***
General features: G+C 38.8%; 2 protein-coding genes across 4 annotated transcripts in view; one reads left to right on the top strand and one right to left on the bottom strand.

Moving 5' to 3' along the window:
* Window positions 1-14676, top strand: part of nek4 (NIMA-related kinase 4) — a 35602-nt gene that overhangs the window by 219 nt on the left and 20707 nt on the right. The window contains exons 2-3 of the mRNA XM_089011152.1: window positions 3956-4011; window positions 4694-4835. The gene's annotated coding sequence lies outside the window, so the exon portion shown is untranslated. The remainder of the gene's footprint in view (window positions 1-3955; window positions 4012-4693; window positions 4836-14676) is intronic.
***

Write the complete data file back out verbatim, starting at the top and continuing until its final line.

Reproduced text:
General features: G+C 38.8%; 2 protein-coding genes across 4 annotated transcripts in view; one reads left to right on the top strand and one right to left on the bottom strand.

Moving 5' to 3' along the window:
* Window positions 1-14676, top strand: part of nek4 (NIMA-related kinase 4) — a 35602-nt gene that overhangs the window by 219 nt on the left and 20707 nt on the right. The window contains exons 2-3 of the mRNA XM_089011152.1: window positions 3956-4011; window positions 4694-4835. The gene's annotated coding sequence lies outside the window, so the exon portion shown is untranslated. The remainder of the gene's footprint in view (window positions 1-3955; window positions 4012-4693; window positions 4836-14676) is intronic.